David Foster Wallace, Infinite Jest 81-82 (Back Bay Books, Nov. 2006) (1996).

In tennis, the better player doesn’t always win. Sometimes, she loses in straight sets.

Imagine if basketball, football or hockey games were decided by which team outscored the other in the most periods. Get outscored by 20 points in the first quarter, and it’s no problem, you just have to eke out the last three by a point each to take the game.

That’s sort of how tennis works. Win more sets than your opponent, and you win the match — even if your opponent played better throughout. These anomalous results happen rarely, but more often on grass, the surface of play at Wimbledon, which started this week.

Wacky outcomes like [Rajeev] Ram’s pair of lottery matches happen more often at Wimbledon than at the other Grand Slams. Since 1991, 8.8 percent of completed Wimbledon men’s matches have been lottery matches, won by the player who was less successful at protecting his serve than his opponent. At the other three Grand Slam tournaments, that proportion ranged between 6.4 percent and 6.6 percent, according to data provided by Jeff Sackmann of Tennis Abstract.

The sport’s time-tested scoring system has many virtues, even if total fairness isn’t one of them. Its symmetry makes players alternate the deuce and advantage sides, switch sides of the net, rotate serving and returning. It guarantees that a player trailing by a big margin gets all the time it takes to stage a comeback, provided she performs well enough to earn that time. It keeps matches that are lopsided short, and lets close matches take all the time they need.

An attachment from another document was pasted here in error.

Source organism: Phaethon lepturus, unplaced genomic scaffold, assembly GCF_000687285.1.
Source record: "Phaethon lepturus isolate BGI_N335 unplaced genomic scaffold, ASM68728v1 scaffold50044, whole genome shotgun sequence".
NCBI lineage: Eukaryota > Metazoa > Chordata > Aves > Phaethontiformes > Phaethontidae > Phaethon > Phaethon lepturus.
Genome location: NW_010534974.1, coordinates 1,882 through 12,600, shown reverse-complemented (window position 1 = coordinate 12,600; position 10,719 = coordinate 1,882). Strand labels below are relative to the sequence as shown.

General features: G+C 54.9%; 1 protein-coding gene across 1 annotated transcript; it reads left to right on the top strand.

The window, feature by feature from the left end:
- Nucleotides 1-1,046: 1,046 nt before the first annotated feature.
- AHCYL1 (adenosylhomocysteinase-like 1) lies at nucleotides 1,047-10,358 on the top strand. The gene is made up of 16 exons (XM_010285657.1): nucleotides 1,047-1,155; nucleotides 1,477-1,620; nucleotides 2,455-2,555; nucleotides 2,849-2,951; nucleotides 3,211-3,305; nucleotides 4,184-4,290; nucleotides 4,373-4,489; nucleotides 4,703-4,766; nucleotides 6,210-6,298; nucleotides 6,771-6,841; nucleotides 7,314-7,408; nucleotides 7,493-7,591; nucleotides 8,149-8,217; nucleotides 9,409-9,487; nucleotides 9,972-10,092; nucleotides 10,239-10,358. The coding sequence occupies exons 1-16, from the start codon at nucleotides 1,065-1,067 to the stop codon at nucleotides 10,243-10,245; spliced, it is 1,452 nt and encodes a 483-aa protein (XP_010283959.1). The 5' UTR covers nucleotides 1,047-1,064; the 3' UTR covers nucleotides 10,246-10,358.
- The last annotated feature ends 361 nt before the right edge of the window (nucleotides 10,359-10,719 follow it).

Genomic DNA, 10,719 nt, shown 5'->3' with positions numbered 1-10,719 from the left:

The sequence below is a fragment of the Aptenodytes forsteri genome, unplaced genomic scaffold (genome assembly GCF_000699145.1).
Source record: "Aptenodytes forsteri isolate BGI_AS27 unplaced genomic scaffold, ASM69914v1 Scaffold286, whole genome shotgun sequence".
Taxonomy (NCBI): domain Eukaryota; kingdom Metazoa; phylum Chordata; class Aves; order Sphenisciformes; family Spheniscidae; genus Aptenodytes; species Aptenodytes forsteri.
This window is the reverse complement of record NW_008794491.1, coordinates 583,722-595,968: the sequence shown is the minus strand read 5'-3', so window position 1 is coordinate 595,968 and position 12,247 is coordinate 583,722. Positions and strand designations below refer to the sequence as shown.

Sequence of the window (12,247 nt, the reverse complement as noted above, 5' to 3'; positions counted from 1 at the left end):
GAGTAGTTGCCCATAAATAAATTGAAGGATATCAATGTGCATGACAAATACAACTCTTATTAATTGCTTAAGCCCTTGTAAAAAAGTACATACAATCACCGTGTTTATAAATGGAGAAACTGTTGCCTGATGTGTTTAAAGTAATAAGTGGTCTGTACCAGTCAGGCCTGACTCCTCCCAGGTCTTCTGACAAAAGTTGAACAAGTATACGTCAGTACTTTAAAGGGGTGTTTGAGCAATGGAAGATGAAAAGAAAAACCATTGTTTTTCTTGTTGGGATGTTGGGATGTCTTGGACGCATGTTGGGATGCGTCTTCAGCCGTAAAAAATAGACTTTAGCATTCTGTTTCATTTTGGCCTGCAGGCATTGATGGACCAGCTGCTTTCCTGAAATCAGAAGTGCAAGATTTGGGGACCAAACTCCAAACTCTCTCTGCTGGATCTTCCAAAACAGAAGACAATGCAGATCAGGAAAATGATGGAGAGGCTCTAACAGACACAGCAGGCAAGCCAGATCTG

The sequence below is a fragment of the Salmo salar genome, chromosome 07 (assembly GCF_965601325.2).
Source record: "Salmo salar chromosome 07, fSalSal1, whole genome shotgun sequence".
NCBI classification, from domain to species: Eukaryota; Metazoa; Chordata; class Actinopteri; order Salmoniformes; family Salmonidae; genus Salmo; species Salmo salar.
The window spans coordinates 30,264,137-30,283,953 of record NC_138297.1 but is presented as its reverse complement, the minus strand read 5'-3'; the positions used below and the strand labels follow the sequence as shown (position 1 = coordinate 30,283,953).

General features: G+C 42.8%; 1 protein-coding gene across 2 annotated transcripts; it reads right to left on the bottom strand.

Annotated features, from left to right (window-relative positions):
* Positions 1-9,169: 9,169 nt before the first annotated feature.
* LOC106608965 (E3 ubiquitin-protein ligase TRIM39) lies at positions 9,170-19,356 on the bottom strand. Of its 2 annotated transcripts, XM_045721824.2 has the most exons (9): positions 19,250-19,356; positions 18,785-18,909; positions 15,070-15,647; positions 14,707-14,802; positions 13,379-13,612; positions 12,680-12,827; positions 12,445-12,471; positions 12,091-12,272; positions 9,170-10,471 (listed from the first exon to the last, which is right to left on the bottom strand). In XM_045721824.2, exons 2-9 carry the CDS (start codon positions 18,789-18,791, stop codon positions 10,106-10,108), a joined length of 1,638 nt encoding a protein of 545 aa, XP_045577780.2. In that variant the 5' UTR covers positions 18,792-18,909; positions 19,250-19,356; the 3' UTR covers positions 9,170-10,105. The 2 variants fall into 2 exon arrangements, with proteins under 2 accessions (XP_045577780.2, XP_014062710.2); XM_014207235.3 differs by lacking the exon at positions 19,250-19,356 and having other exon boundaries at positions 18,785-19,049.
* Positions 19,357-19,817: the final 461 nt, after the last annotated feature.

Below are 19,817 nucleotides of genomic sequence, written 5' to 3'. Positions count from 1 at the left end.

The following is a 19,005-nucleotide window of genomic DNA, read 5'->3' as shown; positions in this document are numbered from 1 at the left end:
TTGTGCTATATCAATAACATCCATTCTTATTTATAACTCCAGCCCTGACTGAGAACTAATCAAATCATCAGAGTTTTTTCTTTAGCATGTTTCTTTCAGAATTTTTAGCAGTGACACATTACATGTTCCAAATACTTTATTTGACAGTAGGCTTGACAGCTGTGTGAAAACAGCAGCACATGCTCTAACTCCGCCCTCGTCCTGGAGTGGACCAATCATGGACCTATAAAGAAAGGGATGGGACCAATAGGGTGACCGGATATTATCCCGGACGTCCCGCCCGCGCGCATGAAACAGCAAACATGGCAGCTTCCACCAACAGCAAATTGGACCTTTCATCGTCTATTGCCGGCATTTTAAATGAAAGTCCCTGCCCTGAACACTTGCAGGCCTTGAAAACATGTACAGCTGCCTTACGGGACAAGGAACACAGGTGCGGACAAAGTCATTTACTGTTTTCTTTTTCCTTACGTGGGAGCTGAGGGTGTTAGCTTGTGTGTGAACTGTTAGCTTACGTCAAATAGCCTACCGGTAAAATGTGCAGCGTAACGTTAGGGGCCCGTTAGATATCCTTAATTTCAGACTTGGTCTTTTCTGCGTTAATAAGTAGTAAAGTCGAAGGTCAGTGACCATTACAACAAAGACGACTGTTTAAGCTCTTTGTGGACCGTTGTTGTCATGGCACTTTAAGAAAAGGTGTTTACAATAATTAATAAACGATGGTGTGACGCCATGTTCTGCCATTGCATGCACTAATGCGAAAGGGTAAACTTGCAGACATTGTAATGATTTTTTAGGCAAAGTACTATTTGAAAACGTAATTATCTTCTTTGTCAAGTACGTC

Carl Bialik, “An Oddity of Tennis Scoring Makes Its Annual Appearance at Wimbledon,” FiveThirtyEight.com (June 25, 2014, 7:31 a.m.).

Part of the reason baseball is so susceptible to statistical analysis is that the season is long enough for players’ and teams’ statistical averages to settle out and meaningfully describe their performance. Another reason is that the game itself is comprised of isolated interactions. No other sport is so susceptible, but the reasons appear to be different in each case. Basketball may be next up, held back only by our (diminishing, thanks to technology) inability to track and store data. Hockey statistics are thought to be less meaningful because the season isn’t long enough for the random bounces of the puck to settle out from the averages.